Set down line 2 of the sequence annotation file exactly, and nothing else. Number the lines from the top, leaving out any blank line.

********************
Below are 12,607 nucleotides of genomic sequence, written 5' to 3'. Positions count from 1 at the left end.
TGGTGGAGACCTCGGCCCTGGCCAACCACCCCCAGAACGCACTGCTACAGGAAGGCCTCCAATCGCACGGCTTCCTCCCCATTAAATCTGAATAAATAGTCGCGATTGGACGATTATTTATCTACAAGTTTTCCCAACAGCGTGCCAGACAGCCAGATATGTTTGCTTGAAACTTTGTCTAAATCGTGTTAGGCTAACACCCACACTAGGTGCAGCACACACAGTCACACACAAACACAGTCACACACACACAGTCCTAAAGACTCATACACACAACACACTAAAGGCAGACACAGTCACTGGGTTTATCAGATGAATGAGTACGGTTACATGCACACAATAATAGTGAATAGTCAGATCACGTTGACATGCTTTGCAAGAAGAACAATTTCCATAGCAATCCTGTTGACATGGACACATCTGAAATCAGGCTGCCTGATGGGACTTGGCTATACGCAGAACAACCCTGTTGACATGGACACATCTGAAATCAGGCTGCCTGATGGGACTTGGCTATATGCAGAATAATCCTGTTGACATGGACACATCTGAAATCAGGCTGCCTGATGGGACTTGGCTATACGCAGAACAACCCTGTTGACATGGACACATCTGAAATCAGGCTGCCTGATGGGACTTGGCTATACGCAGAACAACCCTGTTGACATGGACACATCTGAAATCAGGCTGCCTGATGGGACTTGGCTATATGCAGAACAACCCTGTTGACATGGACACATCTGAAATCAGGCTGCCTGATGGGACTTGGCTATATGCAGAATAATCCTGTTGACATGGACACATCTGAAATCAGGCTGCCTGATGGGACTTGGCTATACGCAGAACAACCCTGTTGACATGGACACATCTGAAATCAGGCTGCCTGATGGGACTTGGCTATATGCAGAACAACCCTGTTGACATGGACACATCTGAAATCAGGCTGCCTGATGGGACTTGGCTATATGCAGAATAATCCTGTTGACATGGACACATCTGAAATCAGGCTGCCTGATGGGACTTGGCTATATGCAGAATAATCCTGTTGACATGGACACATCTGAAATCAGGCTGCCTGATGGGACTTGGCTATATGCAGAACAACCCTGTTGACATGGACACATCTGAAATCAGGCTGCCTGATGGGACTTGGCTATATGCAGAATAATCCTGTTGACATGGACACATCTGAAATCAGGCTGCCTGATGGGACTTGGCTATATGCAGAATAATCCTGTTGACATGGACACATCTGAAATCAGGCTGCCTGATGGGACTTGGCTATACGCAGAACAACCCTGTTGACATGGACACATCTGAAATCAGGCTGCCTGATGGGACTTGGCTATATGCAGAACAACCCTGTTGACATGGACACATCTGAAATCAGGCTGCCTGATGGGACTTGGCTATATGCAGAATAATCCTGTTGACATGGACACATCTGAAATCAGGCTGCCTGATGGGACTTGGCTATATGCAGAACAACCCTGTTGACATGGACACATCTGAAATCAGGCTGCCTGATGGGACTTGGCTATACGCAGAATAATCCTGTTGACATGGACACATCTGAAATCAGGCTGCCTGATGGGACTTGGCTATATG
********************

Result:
TGGTGGAGACCTCGGCCCTGGCCAACCACCCCCAGAACGCACTGCTACAGGAAGGCCTCCAATCGCACGGCTTCCTCCCCATTAAATCTGAATAAATAGTCGCGATTGGACGATTATTTATCTACAAGTTTTCCCAACAGCGTGCCAGACAGCCAGATATGTTTGCTTGAAACTTTGTCTAAATCGTGTTAGGCTAACACCCACACTAGGTGCAGCACACACAGTCACACACAAACACAGTCACACACACACAGTCCTAAAGACTCATACACACAACACACTAAAGGCAGACACAGTCACTGGGTTTATCAGATGAATGAGTACGGTTACATGCACACAATAATAGTGAATAGTCAGATCACGTTGACATGCTTTGCAAGAAGAACAATTTCCATAGCAATCCTGTTGACATGGACACATCTGAAATCAGGCTGCCTGATGGGACTTGGCTATACGCAGAACAACCCTGTTGACATGGACACATCTGAAATCAGGCTGCCTGATGGGACTTGGCTATATGCAGAATAATCCTGTTGACATGGACACATCTGAAATCAGGCTGCCTGATGGGACTTGGCTATACGCAGAACAACCCTGTTGACATGGACACATCTGAAATCAGGCTGCCTGATGGGACTTGGCTATACGCAGAACAACCCTGTTGACATGGACACATCTGAAATCAGGCTGCCTGATGGGACTTGGCTATATGCAGAACAACCCTGTTGACATGGACACATCTGAAATCAGGCTGCCTGATGGGACTTGGCTATATGCAGAATAATCCTGTTGACATGGACACATCTGAAATCAGGCTGCCTGATGGGACTTGGCTATACGCAGAACAACCCTGTTGACATGGACACATCTGAAATCAGGCTGCCTGATGGGACTTGGCTATATGCAGAACAACCCTGTTGACATGGACACATCTGAAATCAGGCTGCCTGATGGGACTTGGCTATATGCAGAATAATCCTGTTGACATGGACACATCTGAAATCAGGCTGCCTGATGGGACTTGGCTATATGCAGAATAATCCTGTTGACATGGACACATCTGAAATCAGGCTGCCTGATGGGACTTGGCTATATGCAGAACAACCCTGTTGACATGGACACATCTGAAATCAGGCTGCCTGATGGGACTTGGCTATATGCAGAATAATCCTGTTGACATGGACACATCTGAAATCAGGCTGCCTGATGGGACTTGGCTATATGCAGAATAATCCTGTTGACATGGACACATCTGAAATCAGGCTGCCTGATGGGACTTGGCTATACGCAGAACAACCCTGTTGACATGGACACATCTGAAATCAGGCTGCCTGATGGGACTTGGCTATATGCAGAACAACCCTGTTGACATGGACACATCTGAAATCAGGCTGCCTGATGGGACTTGGCTATATGCAGAATAATCCTGTTGACATGGACACATCTGAAATCAGGCTGCCTGATGGGACTTGGCTATATGCAGAACAACCCTGTTGACATGGACACATCTGAAATCAGGCTGCCTGATGGGACTTGGCTATACGCAGAATAATCCTGTTGACATGGACACATCTGAAATCAGGCTGCCTGATGGGACTTGGCTATATG